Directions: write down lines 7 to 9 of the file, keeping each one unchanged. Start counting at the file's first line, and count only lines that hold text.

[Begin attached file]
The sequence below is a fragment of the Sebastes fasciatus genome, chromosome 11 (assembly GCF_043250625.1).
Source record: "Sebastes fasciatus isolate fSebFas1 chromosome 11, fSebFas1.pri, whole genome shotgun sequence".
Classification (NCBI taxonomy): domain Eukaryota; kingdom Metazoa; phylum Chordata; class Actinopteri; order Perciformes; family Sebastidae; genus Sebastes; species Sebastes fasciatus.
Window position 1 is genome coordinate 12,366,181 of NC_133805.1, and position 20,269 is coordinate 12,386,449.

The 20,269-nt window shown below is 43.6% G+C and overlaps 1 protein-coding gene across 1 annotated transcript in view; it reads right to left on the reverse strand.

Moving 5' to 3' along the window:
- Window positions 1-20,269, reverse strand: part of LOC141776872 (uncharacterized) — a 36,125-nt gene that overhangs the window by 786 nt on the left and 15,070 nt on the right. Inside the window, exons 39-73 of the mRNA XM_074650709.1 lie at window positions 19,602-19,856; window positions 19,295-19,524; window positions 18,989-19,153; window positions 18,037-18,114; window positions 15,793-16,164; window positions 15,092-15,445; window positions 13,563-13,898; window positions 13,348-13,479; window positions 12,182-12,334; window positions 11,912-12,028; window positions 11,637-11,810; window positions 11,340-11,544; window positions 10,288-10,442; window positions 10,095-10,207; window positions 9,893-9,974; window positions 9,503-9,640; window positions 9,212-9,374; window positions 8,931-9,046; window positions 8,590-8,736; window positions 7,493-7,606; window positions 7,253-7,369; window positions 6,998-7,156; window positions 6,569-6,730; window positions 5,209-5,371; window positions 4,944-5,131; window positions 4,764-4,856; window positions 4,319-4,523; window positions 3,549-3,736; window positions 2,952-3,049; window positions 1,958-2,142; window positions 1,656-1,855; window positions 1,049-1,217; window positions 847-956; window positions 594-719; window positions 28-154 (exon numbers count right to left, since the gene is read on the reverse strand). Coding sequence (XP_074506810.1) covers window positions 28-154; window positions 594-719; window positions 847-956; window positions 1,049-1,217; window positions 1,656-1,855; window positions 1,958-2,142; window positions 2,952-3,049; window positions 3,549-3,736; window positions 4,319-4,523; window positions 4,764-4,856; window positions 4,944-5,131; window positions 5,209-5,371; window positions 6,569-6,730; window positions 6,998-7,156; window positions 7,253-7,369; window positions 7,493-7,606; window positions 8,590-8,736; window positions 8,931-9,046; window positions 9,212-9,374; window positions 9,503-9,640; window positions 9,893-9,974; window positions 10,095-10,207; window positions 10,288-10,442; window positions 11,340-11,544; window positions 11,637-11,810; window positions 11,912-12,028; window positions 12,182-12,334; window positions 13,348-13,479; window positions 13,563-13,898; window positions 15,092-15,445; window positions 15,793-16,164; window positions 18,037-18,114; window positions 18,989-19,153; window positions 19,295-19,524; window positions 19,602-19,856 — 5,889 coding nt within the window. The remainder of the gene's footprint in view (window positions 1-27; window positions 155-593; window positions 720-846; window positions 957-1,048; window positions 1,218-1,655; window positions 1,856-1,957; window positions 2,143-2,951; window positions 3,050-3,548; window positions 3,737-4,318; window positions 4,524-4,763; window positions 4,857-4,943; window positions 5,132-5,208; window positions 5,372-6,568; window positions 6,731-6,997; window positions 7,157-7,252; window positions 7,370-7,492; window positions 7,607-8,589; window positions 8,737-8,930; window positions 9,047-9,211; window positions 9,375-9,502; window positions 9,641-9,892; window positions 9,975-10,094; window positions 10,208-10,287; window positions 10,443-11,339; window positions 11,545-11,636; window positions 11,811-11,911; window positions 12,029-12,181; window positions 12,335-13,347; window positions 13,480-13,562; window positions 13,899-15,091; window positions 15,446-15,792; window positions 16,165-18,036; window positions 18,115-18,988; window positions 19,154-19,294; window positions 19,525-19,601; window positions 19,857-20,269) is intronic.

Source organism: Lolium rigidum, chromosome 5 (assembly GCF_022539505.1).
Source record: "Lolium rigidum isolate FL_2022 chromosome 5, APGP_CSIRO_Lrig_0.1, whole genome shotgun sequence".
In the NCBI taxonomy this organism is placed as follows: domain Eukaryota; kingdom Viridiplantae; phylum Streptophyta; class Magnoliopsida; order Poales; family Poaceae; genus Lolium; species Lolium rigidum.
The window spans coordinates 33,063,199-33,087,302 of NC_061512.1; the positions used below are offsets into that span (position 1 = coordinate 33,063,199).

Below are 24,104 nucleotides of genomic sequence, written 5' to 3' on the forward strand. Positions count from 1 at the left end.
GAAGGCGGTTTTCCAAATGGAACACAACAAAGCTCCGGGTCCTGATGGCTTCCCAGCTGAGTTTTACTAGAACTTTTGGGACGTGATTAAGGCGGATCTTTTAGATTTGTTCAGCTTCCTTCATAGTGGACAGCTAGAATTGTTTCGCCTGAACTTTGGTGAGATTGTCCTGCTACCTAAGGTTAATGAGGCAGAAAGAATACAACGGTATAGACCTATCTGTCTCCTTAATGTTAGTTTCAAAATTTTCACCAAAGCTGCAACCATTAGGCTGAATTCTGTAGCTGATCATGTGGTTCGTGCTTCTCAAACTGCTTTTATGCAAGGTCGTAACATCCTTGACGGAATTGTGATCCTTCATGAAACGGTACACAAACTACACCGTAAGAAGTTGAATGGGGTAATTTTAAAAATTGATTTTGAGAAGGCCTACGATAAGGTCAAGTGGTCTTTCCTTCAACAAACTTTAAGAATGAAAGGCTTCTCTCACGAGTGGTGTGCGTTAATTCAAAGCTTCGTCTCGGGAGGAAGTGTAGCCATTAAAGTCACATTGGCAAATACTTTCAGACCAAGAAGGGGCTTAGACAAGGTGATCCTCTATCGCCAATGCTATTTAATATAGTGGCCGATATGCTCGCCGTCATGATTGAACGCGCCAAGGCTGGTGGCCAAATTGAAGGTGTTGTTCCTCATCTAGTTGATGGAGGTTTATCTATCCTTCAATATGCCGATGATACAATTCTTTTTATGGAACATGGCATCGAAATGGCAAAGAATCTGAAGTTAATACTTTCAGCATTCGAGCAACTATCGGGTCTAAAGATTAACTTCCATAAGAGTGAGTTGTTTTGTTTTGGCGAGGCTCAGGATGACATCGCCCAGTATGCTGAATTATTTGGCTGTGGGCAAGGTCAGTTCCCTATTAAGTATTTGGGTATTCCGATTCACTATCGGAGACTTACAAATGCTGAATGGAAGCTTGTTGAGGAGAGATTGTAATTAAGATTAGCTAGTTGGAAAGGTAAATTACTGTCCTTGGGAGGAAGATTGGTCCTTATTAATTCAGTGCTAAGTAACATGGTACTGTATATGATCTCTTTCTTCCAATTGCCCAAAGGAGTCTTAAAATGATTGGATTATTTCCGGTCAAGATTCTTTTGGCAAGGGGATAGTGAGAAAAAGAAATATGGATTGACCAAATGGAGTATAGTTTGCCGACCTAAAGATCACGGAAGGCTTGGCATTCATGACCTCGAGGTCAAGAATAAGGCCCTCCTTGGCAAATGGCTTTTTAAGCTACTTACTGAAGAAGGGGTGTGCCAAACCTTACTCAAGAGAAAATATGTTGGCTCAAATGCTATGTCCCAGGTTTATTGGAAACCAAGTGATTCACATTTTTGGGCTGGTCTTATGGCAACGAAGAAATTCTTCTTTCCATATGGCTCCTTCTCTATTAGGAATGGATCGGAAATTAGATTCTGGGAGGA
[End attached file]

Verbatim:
- Window positions 1-20,269, reverse strand: part of LOC141776872 (uncharacterized) — a 36,125-nt gene that overhangs the window by 786 nt on the left and 15,070 nt on the right. Inside the window, exons 39-73 of the mRNA XM_074650709.1 lie at window positions 19,602-19,856; window positions 19,295-19,524; window positions 18,989-19,153; window positions 18,037-18,114; window positions 15,793-16,164; window positions 15,092-15,445; window positions 13,563-13,898; window positions 13,348-13,479; window positions 12,182-12,334; window positions 11,912-12,028; window positions 11,637-11,810; window positions 11,340-11,544; window positions 10,288-10,442; window positions 10,095-10,207; window positions 9,893-9,974; window positions 9,503-9,640; window positions 9,212-9,374; window positions 8,931-9,046; window positions 8,590-8,736; window positions 7,493-7,606; window positions 7,253-7,369; window positions 6,998-7,156; window positions 6,569-6,730; window positions 5,209-5,371; window positions 4,944-5,131; window positions 4,764-4,856; window positions 4,319-4,523; window positions 3,549-3,736; window positions 2,952-3,049; window positions 1,958-2,142; window positions 1,656-1,855; window positions 1,049-1,217; window positions 847-956; window positions 594-719; window positions 28-154 (exon numbers count right to left, since the gene is read on the reverse strand). Coding sequence (XP_074506810.1) covers window positions 28-154; window positions 594-719; window positions 847-956; window positions 1,049-1,217; window positions 1,656-1,855; window positions 1,958-2,142; window positions 2,952-3,049; window positions 3,549-3,736; window positions 4,319-4,523; window positions 4,764-4,856; window positions 4,944-5,131; window positions 5,209-5,371; window positions 6,569-6,730; window positions 6,998-7,156; window positions 7,253-7,369; window positions 7,493-7,606; window positions 8,590-8,736; window positions 8,931-9,046; window positions 9,212-9,374; window positions 9,503-9,640; window positions 9,893-9,974; window positions 10,095-10,207; window positions 10,288-10,442; window positions 11,340-11,544; window positions 11,637-11,810; window positions 11,912-12,028; window positions 12,182-12,334; window positions 13,348-13,479; window positions 13,563-13,898; window positions 15,092-15,445; window positions 15,793-16,164; window positions 18,037-18,114; window positions 18,989-19,153; window positions 19,295-19,524; window positions 19,602-19,856 — 5,889 coding nt within the window. The remainder of the gene's footprint in view (window positions 1-27; window positions 155-593; window positions 720-846; window positions 957-1,048; window positions 1,218-1,655; window positions 1,856-1,957; window positions 2,143-2,951; window positions 3,050-3,548; window positions 3,737-4,318; window positions 4,524-4,763; window positions 4,857-4,943; window positions 5,132-5,208; window positions 5,372-6,568; window positions 6,731-6,997; window positions 7,157-7,252; window positions 7,370-7,492; window positions 7,607-8,589; window positions 8,737-8,930; window positions 9,047-9,211; window positions 9,375-9,502; window positions 9,641-9,892; window positions 9,975-10,094; window positions 10,208-10,287; window positions 10,443-11,339; window positions 11,545-11,636; window positions 11,811-11,911; window positions 12,029-12,181; window positions 12,335-13,347; window positions 13,480-13,562; window positions 13,899-15,091; window positions 15,446-15,792; window positions 16,165-18,036; window positions 18,115-18,988; window positions 19,154-19,294; window positions 19,525-19,601; window positions 19,857-20,269) is intronic.

Source organism: Lolium rigidum, chromosome 5 (assembly GCF_022539505.1).
Source record: "Lolium rigidum isolate FL_2022 chromosome 5, APGP_CSIRO_Lrig_0.1, whole genome shotgun sequence".